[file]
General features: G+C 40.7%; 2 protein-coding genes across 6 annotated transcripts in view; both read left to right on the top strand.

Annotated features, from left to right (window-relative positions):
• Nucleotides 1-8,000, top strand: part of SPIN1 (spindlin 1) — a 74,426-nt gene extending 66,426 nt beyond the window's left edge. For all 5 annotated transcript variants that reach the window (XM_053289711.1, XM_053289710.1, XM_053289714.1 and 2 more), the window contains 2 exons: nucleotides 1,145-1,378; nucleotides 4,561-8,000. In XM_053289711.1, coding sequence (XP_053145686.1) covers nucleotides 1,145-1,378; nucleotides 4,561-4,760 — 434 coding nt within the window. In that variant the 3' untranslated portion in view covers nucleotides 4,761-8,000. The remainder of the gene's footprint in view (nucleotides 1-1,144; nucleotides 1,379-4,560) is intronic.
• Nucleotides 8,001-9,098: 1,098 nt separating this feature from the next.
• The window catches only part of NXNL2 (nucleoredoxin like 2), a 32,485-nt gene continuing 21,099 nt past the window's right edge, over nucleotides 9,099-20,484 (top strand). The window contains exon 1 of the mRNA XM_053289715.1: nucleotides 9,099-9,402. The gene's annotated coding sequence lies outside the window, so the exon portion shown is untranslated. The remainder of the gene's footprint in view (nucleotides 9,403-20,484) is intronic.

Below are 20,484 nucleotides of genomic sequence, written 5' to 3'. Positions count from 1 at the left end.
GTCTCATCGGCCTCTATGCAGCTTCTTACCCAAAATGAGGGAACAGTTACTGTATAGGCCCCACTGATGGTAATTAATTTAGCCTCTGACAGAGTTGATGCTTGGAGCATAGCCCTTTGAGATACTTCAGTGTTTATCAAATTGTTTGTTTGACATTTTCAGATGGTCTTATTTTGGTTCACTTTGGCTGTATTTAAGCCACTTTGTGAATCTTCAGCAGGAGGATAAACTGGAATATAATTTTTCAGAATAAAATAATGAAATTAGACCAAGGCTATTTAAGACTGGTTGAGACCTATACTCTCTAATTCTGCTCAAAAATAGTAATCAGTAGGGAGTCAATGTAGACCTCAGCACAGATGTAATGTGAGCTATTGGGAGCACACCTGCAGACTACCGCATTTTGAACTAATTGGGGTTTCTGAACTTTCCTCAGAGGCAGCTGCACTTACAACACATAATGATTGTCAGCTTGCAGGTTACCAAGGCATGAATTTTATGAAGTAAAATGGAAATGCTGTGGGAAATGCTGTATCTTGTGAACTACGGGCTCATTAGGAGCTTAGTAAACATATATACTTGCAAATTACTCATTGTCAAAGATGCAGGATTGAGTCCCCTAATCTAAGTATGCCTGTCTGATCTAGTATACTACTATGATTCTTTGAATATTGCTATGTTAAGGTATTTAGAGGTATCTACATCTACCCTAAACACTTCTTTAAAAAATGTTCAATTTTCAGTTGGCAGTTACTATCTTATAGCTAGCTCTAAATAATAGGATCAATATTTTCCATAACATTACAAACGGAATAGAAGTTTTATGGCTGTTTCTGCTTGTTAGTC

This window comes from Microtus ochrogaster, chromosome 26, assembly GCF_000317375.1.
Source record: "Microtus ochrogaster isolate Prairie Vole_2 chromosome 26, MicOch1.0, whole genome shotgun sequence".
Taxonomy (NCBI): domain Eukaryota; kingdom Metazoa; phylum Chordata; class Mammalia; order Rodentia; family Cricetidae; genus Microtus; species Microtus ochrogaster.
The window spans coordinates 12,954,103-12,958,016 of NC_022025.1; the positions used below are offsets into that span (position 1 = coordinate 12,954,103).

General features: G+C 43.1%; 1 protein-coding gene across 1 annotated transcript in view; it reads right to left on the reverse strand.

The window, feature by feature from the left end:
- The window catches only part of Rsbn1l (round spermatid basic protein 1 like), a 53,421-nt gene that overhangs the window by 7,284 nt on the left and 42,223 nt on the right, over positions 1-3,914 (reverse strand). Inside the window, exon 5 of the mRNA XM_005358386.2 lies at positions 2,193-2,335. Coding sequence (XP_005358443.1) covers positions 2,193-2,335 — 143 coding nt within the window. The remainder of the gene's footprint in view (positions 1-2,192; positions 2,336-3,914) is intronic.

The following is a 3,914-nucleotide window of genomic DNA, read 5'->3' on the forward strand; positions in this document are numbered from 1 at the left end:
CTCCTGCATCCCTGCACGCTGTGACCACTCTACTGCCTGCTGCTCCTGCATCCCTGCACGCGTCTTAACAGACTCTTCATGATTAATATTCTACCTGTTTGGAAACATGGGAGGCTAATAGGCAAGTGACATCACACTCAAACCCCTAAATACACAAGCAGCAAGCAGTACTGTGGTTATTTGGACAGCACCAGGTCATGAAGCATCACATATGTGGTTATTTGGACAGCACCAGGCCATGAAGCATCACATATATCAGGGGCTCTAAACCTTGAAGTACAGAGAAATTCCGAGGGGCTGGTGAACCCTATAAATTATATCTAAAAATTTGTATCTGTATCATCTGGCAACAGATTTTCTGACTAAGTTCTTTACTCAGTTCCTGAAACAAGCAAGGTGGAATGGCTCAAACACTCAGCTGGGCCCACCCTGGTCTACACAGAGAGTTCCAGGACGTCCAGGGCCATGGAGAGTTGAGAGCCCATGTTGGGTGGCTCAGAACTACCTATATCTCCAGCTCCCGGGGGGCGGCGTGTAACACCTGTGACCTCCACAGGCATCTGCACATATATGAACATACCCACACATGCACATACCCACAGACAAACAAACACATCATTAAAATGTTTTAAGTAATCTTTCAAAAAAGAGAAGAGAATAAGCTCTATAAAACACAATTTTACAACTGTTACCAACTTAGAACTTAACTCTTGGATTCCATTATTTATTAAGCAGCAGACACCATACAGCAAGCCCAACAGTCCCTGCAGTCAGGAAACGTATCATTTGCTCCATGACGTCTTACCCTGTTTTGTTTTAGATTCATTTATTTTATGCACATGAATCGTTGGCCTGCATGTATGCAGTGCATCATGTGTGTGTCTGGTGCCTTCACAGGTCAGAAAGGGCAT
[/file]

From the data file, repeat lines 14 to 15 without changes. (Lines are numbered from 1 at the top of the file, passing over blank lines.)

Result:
- The window catches only part of Rsbn1l (round spermatid basic protein 1 like), a 53,421-nt gene that overhangs the window by 7,284 nt on the left and 42,223 nt on the right, over positions 1-3,914 (reverse strand). Inside the window, exon 5 of the mRNA XM_005358386.2 lies at positions 2,193-2,335. Coding sequence (XP_005358443.1) covers positions 2,193-2,335 — 143 coding nt within the window. The remainder of the gene's footprint in view (positions 1-2,192; positions 2,336-3,914) is intronic.

The following is a 3,914-nucleotide window of genomic DNA, read 5'->3' on the forward strand; positions in this document are numbered from 1 at the left end: